A central midfielder converted to right-back -- the reverse Philipp Lahm -- Benjamin Henrichs has it all worked out, it seems. The attacking instincts of his youth have served him well as he develops into the most modern of full-backs: agile, inventive, tireless, dexterous ... in other words, built like the galaxy's ultimate fighting machines, stormtroopers, in both attack and defence.

And Henrichs -- firmly on the radar of Bayern Munich -- looks likely to be another expensive demonstration of just how valuable full-backs have become in the modern game.

Theo Hernandez (left-back), 20, Real Madrid

You have to be headstrong -- we mean really headstrong, like Poe, the decorated Resistance pilot -- to do what Theo Hernandez pulled off so early in his career. He started with Atletico Madrid, but, with his path to the first team blocked by Filipe Luis, Theo decided to eventually make the bold move (after a successful loan spell at Alaves) across town to rival Real Madrid for an initial €24m, ending the 17-year pact of transfer non-aggression between the Madrid clubs.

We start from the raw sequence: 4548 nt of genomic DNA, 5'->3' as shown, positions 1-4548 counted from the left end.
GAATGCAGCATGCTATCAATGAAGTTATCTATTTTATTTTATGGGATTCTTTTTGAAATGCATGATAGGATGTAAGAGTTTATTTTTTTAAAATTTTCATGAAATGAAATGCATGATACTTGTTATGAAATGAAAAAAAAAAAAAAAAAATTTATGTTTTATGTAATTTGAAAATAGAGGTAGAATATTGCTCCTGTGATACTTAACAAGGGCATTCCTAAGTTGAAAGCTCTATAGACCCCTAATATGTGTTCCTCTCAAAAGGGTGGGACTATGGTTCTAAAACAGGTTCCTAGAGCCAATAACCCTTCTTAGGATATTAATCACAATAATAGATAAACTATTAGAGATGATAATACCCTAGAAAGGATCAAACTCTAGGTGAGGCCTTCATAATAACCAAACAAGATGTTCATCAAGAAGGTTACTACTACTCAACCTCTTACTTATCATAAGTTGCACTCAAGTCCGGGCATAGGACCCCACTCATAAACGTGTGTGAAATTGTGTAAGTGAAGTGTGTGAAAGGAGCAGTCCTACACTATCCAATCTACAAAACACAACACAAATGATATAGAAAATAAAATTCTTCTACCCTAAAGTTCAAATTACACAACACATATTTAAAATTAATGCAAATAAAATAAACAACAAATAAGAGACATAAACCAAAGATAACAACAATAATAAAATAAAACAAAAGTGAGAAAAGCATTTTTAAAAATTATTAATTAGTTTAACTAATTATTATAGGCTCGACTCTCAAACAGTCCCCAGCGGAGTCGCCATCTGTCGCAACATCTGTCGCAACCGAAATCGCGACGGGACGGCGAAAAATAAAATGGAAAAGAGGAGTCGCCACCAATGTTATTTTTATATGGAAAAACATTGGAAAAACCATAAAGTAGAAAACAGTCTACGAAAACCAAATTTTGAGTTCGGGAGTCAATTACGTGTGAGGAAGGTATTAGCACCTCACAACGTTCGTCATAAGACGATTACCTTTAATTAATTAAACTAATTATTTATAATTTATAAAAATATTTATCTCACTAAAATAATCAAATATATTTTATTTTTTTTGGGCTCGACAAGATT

Like Henrichs, Theo is another of the new towering breed of full-back, but his forward gallops are less about thunderous power and more about eating up the yards with his long stride. How he'll develop in the goldfish bowl of the Bernabeu remains to be seen, but the future is looking up.

Malang Sarr (centre-back), 18, Nice

There's usually a significant trade-off when you describe a defender as "a good reader of the game," which is to say, someone who can plot and scheme and prepare but isn't going to be the one who barrages on the battlefield. Fortunately for Nice's prodigious Malang Sarr, there isn't any compromise: consider him like a more adventurous General Hux who reads the game but also relishes entering the fray himself.

Sarr marked his debut for a club he joined at the age of 5 by scoring the winner and then dedicating it to the victims of the Nice terror attack.